• Competence � ability to act effectively in school, in social situations and at work;
  • Confidence � an internal sense of overall self-worth and efficacy;
  • Connection � positive bonds with people and social institutions;
  • Character � respect for society and cultural rules, an inner moral compass; and
  • Caring � a sense of sympathy and empathy for others and a commitment to social justice. 

(The Good Teen. Lerner, Richard M., 2007. Crown Publishing Group, New York.)


Evaluation Questions:

Or Target Indicators:

  • Percentage of youth who increased their knowledge about mastery of skills
  • Percentage of youth who increased their knowledge, awareness and skills about self-awareness
  • Percentage of youth who learned how to build healthy interpersonal relationships
  • Percentage of youth who increased their awareness and attitude for developing positive interpersonal skills
  • Percentage of youth who increased their awareness and knowledge of serving others

Evaluation Question/Measurement Instrument Sources:

  • 4-H Common Measures - Universal Items
  • Positive Youth Development Very Short Form - Younger Adolescents (Tufts University, 2013)
  • Positive Youth Development Very Short Form:  Older Adolescents (Tufts University, 2013)



 Medium-Term (Behavior):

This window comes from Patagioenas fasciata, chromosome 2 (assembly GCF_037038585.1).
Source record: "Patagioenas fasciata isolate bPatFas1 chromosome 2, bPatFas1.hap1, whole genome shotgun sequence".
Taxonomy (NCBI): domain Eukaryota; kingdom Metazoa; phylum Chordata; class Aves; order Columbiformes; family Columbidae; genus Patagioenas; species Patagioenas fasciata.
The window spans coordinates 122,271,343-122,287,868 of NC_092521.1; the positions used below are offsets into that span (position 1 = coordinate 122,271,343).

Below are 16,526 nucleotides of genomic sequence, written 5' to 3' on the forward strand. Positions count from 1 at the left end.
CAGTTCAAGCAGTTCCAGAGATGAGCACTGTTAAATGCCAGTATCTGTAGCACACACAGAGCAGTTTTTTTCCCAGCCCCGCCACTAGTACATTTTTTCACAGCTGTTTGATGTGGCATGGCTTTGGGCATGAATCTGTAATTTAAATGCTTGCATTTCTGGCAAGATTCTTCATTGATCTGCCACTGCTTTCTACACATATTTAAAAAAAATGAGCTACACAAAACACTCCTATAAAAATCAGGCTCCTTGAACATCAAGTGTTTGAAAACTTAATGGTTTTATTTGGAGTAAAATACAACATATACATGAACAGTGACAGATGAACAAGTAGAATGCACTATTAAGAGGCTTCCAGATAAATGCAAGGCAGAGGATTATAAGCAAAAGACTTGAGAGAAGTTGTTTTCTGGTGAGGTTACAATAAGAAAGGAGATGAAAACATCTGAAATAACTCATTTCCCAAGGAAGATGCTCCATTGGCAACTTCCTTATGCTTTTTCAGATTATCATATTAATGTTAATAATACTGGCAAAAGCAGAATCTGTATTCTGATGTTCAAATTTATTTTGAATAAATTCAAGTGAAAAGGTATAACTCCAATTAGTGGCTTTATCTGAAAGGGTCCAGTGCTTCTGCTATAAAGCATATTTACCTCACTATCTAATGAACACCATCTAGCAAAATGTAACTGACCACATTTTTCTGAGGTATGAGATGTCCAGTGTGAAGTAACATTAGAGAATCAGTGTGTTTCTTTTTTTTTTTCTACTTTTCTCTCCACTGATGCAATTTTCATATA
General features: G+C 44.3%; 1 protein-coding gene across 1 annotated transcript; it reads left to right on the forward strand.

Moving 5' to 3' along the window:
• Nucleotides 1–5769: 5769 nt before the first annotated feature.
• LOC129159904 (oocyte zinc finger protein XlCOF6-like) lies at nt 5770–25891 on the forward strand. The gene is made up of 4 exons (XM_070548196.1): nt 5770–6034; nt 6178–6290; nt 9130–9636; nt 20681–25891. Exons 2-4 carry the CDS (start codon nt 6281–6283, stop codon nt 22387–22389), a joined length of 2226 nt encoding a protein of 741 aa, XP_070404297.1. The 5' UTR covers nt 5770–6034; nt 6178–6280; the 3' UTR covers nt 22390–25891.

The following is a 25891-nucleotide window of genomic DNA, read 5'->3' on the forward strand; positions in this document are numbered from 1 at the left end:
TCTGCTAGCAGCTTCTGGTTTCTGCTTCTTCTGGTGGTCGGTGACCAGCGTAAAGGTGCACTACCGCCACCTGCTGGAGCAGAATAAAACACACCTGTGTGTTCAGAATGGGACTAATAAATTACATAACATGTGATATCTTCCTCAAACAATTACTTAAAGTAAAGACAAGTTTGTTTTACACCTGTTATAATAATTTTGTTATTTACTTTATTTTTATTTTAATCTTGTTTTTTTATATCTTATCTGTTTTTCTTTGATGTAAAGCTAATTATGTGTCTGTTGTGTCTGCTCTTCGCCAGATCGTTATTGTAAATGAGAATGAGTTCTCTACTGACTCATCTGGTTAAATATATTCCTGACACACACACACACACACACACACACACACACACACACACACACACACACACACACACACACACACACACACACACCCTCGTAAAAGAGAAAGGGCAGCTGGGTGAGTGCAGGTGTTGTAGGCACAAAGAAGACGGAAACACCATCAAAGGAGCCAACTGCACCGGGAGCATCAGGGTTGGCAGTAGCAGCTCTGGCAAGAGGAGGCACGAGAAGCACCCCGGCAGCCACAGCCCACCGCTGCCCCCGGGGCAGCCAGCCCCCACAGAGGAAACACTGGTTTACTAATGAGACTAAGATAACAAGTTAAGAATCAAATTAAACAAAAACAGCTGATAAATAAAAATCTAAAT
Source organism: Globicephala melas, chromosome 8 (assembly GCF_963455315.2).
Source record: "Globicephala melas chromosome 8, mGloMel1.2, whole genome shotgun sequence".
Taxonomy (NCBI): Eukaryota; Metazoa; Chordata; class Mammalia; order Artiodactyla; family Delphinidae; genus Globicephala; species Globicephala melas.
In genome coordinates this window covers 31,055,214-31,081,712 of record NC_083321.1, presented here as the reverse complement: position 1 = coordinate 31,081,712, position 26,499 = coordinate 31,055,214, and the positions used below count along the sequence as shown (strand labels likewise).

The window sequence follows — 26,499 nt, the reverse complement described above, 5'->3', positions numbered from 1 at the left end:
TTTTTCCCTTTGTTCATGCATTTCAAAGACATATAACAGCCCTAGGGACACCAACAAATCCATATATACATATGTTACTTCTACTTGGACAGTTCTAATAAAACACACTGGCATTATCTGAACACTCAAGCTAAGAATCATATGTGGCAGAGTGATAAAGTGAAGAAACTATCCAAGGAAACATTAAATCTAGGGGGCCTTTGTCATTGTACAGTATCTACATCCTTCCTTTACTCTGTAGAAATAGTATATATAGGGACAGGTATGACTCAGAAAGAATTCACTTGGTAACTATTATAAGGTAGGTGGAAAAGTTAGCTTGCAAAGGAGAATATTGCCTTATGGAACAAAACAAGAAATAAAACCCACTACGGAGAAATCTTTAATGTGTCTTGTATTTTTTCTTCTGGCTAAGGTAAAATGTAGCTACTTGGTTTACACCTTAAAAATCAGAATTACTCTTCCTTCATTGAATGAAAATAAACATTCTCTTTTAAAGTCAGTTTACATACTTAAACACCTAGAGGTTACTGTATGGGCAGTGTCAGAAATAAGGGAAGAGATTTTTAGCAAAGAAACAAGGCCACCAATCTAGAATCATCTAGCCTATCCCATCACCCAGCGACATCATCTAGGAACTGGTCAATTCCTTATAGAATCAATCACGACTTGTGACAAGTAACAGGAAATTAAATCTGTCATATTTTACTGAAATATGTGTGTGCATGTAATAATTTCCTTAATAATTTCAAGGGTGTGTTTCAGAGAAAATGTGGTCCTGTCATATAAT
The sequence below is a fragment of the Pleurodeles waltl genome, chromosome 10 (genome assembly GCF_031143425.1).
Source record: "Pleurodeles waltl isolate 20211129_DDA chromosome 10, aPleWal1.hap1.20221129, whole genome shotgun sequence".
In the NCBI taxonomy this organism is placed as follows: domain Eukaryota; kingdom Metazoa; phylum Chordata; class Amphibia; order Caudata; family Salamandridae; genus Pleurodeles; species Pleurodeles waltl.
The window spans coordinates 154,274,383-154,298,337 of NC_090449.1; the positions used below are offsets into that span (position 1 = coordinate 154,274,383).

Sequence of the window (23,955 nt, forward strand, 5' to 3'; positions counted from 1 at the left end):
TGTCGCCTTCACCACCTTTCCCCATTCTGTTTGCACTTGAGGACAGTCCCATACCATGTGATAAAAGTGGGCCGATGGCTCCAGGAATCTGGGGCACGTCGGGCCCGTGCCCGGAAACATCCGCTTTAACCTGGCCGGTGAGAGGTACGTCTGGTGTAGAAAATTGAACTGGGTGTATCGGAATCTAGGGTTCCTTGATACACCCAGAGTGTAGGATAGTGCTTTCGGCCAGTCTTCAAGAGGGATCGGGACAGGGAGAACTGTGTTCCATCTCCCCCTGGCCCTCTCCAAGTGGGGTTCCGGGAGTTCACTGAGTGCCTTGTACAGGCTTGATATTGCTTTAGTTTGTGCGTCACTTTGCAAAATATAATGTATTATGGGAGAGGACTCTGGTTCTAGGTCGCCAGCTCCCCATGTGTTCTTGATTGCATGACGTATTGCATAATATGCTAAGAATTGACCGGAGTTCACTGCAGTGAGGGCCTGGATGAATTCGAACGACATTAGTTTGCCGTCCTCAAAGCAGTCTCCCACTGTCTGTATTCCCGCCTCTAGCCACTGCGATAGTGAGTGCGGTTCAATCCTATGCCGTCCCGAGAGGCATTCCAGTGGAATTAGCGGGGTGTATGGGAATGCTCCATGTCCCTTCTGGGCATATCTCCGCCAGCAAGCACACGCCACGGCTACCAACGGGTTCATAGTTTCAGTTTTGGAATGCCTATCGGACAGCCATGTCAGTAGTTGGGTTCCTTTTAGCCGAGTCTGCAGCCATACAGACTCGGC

Youth use and act on their skills attributed to positive youth development, i.e., practice new behaviors or demonstrate new positive youth development abilities. (The Good Teen. Lerner, Richard M., 2007. Crown Publishing Group, New York.)

 


Evaluation Questions:

Or Target Indicators:

  • Percentage of youth participating in opportunities to demonstrate competence such as project groups, competitions, academic achievements, etc.
  • Percentage of youth practicing an internal sense of self worth
  • Percentage of youth consistently participating in clubs, teams, groups
  • Percentage of youth consistently demonstrating ethical behavior in society
  • Percentage of youth consistently leading and participating in meaningful service-learning opportunities

Evaluation Question/Measurement Instrument Sources:

  • 4-H Common Measures - Universal Items
  • Positive Youth Development Very Short Form - Younger Adolescents (Tufts University, 2013)
  • Positive Youth Development Very Short Form:  Older Adolescents (Tufts University, 2013)



 Long-Term (Condition):

All youth will grow up fully prepared for and fully engaged in life by having the ability to participate effectively by caring for themselves and by giving of themselves at home, in the community and in civic life. (The Good Teen. Lerner, Richard M., 2007. Crown Publishing Group, New York.)


Evaluation Questions:

Or Target Indicators:

  • Youth are effective participants socially, at work and in school
  • Youth are independent and self-confident
  • Youth identify with people, social settings and everyday life
  • Youth are law abiding citizens and contribute positively to society
  • Youth are sympathetic and empathic to others
  • Youth are generous with their time, resources and compassion toward community and other people

Evaluation Question/Measurement Instrument Sources:

  • 4-H Common Measures - Universal Items
  • Positive Youth Development Very Short Form - Younger Adolescents (Tufts University, 2013)
  • Positive Youth Development Very Short Form:  Older Adolescents (Tufts University, 2013)

 
Plan Contacts:
  • Schlichting, Susan - Extension Agent , Ellis County Extension
  • Stone, Barbara - Department Head , 4-H Youth Development
  • Waldren, Deryl - Instructor , Northwest Area Extension Office
       

  • Updated: 5/29/18